Brain Implant Offers New Future to Depression Treatment
Depression might become more manageable in the future, thanks to an experimental approach devised by a neuroscience team at the University of California, San Francisco (UCSF).
A 36-year-old woman – identified as Sarah, who has struggled with severe and treatment-resistant depression since she could remember – tried a new solution that the UCSF scientists offered in the form of an experimental electronic implant.
The case study aimed to investigate deep brain stimulation methods, with the goal of reducing or alleviating depressive symptoms. They created a custom-designed “brain pacemaker” that resets the brain’s circuits by sending miniscule pulses of electrical currents to the regions associated with negative feelings.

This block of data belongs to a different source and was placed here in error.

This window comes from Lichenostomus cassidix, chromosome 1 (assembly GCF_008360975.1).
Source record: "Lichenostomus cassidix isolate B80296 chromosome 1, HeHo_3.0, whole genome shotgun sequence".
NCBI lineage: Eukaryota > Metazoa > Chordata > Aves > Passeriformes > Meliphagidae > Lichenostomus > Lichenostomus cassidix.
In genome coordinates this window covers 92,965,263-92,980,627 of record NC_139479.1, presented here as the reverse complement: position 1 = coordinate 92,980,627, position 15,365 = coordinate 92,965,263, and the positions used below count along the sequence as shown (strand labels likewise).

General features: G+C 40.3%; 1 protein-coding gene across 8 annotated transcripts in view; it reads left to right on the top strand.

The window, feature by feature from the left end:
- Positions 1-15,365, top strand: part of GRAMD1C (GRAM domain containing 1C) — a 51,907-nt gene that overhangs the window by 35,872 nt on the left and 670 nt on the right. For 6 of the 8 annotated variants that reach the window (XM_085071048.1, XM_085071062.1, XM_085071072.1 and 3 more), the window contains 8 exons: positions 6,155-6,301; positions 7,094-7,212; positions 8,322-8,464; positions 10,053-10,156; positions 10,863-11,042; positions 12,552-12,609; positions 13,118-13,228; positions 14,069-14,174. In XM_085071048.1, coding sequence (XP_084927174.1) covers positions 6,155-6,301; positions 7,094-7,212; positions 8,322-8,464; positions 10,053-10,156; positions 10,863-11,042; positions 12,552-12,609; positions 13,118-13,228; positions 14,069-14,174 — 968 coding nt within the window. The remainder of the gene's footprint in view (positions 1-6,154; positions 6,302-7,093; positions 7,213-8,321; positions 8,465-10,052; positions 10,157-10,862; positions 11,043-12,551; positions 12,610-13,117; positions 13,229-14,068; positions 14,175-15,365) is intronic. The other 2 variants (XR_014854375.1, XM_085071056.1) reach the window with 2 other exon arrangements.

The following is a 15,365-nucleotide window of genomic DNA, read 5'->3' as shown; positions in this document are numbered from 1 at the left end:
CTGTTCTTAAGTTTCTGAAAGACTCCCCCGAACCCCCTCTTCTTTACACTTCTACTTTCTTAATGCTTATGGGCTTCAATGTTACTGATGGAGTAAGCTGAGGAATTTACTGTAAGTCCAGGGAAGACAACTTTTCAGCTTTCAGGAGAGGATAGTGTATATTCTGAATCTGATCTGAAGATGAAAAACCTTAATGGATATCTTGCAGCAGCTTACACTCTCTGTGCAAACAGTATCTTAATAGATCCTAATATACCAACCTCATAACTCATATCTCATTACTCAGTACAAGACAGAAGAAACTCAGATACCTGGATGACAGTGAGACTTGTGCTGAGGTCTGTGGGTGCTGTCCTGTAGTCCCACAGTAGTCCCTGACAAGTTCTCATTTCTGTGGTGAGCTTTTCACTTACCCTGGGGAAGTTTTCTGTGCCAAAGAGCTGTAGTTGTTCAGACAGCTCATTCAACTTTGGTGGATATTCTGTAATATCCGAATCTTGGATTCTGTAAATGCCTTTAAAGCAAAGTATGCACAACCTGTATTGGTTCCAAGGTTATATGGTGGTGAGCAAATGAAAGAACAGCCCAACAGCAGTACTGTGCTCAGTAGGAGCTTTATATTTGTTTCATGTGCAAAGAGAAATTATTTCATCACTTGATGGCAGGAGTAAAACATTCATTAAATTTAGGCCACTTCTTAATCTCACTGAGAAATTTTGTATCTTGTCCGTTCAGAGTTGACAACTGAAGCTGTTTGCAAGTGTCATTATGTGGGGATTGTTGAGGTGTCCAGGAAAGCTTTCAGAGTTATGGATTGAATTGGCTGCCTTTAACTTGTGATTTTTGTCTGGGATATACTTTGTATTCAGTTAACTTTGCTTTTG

The brain stimulation treatment is specifically tailored for each individual: the researchers traced the regions of Sarah’s brain to pinpoint when her depression would flare up. This pattern of brainwaves allowed the implant to activate at this biomarker, triggering relief from the currents.
Sarah, who laughed spontaneously for the first time in five years, said the therapy gave her “a life worth living.”
The tiny device might sound invasive, but it has proven to be successful with other neurological issues such as Parkinson’s disease and epilepsy.
Katherine Scangos, first author on the study, said: “This success in itself is an incredible advancement in our knowledge of the brain function that underlies mental illness.”
She added: “This study points the way to a new paradigm that is desperately needed in psychiatry.”
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